Record-breaking 2020 hurricane season caused $60 billion to $65 billion in economic damage
(AccuWeather Global Weather Center)– A record-breaking 2020 Atlantic basin hurricane season was so intense and spawned storms so frequently that all 21 names on the preset list were used up and several letters from the Greek alphabet had to be used to name storms. The combined economic toll the record-breaking number of storms left was north of $60 billion, and people in several hard-hit places are still recovering and could be doing so for years to come.
In innumerable ways, the 2020 hurricane season left its mark from the northeastern United States down to Central America, with heavy hits throughout the East Coast and the frequent barrage of storms making landfall in Louisiana. For some, the storms dealt a brutal blow by striking their lifelong hometowns and destroying years of memories.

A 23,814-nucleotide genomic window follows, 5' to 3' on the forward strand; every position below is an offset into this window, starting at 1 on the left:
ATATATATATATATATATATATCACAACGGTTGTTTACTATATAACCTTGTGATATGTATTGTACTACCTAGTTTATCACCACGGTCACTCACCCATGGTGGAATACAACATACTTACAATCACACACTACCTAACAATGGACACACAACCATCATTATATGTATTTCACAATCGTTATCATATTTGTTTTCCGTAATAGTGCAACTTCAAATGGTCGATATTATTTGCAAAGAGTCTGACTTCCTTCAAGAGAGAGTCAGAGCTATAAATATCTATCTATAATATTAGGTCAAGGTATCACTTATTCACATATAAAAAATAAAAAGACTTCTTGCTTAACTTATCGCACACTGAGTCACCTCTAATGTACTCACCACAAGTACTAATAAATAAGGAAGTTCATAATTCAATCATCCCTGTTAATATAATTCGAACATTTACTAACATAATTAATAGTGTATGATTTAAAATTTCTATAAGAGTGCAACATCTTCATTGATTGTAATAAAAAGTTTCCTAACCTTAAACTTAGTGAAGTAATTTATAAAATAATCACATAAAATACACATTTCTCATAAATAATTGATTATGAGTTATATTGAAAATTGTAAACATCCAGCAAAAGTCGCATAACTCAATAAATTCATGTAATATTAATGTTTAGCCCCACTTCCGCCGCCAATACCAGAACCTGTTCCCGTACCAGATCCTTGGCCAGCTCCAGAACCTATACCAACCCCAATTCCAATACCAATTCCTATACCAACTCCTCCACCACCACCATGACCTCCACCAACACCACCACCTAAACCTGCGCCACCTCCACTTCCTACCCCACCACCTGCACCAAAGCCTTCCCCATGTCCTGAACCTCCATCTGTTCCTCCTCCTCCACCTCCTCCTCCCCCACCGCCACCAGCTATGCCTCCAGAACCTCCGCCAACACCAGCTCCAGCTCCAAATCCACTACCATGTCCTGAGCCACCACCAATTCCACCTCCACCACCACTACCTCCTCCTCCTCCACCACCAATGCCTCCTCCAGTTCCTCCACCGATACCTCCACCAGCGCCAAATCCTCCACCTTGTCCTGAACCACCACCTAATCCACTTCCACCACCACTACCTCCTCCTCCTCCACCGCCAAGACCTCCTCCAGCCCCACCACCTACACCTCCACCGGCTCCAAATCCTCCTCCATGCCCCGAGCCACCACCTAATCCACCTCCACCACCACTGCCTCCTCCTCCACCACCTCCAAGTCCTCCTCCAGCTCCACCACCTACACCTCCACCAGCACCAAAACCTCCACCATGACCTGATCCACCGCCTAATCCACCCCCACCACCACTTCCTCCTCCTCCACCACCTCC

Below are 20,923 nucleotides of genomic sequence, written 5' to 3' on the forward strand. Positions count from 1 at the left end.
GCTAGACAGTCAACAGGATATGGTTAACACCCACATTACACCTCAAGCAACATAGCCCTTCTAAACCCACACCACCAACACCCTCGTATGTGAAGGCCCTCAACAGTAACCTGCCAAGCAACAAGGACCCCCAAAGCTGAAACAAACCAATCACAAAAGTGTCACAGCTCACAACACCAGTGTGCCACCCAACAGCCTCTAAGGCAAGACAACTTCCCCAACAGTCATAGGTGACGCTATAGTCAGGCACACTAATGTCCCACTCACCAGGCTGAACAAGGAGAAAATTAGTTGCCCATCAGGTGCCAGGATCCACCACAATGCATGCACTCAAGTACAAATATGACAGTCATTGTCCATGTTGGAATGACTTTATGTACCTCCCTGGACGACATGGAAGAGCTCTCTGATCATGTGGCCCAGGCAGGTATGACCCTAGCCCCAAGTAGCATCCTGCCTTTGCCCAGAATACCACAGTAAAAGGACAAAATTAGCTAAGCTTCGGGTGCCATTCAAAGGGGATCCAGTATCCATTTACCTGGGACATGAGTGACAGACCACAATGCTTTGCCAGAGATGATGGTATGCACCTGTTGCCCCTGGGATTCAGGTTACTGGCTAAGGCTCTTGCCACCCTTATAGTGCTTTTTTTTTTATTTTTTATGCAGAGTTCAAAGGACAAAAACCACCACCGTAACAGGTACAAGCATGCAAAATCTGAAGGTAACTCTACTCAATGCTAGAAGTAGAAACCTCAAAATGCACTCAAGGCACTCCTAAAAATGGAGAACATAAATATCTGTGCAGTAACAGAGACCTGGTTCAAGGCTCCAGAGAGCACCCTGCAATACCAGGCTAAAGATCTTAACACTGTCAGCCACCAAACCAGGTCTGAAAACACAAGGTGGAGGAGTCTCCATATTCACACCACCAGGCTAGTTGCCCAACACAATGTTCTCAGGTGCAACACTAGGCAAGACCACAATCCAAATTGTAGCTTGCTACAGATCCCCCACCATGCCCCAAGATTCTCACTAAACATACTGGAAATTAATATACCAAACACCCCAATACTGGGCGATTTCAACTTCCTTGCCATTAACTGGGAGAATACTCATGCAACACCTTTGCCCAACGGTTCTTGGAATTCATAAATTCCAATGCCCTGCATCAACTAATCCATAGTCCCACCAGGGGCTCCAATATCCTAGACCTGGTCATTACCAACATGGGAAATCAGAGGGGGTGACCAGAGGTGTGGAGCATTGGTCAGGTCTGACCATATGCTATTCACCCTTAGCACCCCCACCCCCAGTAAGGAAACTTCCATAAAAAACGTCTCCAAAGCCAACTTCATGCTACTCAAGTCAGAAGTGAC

Tied in with the emotional devastation is the estimated financial ruin these storms cause. Such estimates are helpful not only for gaining a better understanding of the season’s totality but also for better understanding the vast amount of support many of the impacted areas will need to get back on their feet.
Floodwaters surge ahead of Laura’s landfall, inundating Louisiana Highway 1 near Golden Meadow and Leeville.
“AccuWeather estimates the total damage and economic loss caused by U.S. landfalling named storms in 2020 to be between $60 billion to $65 billion,” said AccuWeather Founder and CEO Dr. Joel N. Myers, who has been studying the economic impact of tropical weather for decades. “AccuWeather’s estimate includes all losses and financial impact to the economy, which are greater than insured losses.”
This year, 12 named storms have made landfall in the continental U.S., breaking the record of nine that had stood since 1916.
Myers’ expert analysis, made by incorporating independent methods to evaluate all direct and indirect impacts of the storms, helps better paint a picture of the U.S. financial ramifications from such a noteworthy season.